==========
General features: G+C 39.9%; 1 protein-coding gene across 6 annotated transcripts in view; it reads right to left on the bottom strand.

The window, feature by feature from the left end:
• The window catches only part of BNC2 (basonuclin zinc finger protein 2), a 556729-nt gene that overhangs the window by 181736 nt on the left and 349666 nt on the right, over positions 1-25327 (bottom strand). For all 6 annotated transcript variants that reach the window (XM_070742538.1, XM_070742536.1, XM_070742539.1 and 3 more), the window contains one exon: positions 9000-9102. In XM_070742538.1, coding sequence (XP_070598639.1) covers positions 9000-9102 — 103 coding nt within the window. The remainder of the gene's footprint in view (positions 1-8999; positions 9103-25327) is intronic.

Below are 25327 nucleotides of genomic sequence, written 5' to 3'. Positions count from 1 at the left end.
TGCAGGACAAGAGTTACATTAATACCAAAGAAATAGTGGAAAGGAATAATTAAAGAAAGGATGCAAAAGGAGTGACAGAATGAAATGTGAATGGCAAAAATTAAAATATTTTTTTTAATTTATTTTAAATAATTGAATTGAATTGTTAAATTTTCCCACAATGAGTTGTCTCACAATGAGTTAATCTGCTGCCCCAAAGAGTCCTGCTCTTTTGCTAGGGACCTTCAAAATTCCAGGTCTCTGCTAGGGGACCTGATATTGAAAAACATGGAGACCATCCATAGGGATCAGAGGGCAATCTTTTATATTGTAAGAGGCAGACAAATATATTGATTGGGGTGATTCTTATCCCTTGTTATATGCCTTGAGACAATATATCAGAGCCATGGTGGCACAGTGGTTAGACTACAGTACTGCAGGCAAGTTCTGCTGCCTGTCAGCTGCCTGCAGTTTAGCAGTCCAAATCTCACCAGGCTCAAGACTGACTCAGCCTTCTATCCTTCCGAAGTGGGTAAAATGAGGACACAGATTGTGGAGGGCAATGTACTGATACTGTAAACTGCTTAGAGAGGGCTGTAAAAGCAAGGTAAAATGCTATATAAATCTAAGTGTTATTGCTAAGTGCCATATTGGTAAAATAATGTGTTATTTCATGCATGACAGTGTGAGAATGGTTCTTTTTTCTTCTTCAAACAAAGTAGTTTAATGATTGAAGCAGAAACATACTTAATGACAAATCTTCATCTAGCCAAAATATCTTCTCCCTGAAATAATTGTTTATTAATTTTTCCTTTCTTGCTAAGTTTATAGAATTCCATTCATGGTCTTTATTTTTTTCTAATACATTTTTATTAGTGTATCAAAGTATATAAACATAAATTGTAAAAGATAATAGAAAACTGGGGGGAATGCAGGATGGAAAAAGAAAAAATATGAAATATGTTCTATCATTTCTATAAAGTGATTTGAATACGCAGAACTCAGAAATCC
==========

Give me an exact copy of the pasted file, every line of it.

General features: G+C 39.9%; 1 protein-coding gene across 6 annotated transcripts in view; it reads right to left on the bottom strand.

The window, feature by feature from the left end:
• The window catches only part of BNC2 (basonuclin zinc finger protein 2), a 556729-nt gene that overhangs the window by 181736 nt on the left and 349666 nt on the right, over positions 1-25327 (bottom strand). For all 6 annotated transcript variants that reach the window (XM_070742538.1, XM_070742536.1, XM_070742539.1 and 3 more), the window contains one exon: positions 9000-9102. In XM_070742538.1, coding sequence (XP_070598639.1) covers positions 9000-9102 — 103 coding nt within the window. The remainder of the gene's footprint in view (positions 1-8999; positions 9103-25327) is intronic.

Below are 25327 nucleotides of genomic sequence, written 5' to 3'. Positions count from 1 at the left end.
TGCAGGACAAGAGTTACATTAATACCAAAGAAATAGTGGAAAGGAATAATTAAAGAAAGGATGCAAAAGGAGTGACAGAATGAAATGTGAATGGCAAAAATTAAAATATTTTTTTTAATTTATTTTAAATAATTGAATTGAATTGTTAAATTTTCCCACAATGAGTTGTCTCACAATGAGTTAATCTGCTGCCCCAAAGAGTCCTGCTCTTTTGCTAGGGACCTTCAAAATTCCAGGTCTCTGCTAGGGGACCTGATATTGAAAAACATGGAGACCATCCATAGGGATCAGAGGGCAATCTTTTATATTGTAAGAGGCAGACAAATATATTGATTGGGGTGATTCTTATCCCTTGTTATATGCCTTGAGACAATATATCAGAGCCATGGTGGCACAGTGGTTAGACTACAGTACTGCAGGCAAGTTCTGCTGCCTGTCAGCTGCCTGCAGTTTAGCAGTCCAAATCTCACCAGGCTCAAGACTGACTCAGCCTTCTATCCTTCCGAAGTGGGTAAAATGAGGACACAGATTGTGGAGGGCAATGTACTGATACTGTAAACTGCTTAGAGAGGGCTGTAAAAGCAAGGTAAAATGCTATATAAATCTAAGTGTTATTGCTAAGTGCCATATTGGTAAAATAATGTGTTATTTCATGCATGACAGTGTGAGAATGGTTCTTTTTTCTTCTTCAAACAAAGTAGTTTAATGATTGAAGCAGAAACATACTTAATGACAAATCTTCATCTAGCCAAAATATCTTCTCCCTGAAATAATTGTTTATTAATTTTTCCTTTCTTGCTAAGTTTATAGAATTCCATTCATGGTCTTTATTTTTTTCTAATACATTTTTATTAGTGTATCAAAGTATATAAACATAAATTGTAAAAGATAATAGAAAACTGGGGGGAATGCAGGATGGAAAAAGAAAAAATATGAAATATGTTCTATCATTTCTATAAAGTGATTTGAATACGCAGAACTCAGAAATCC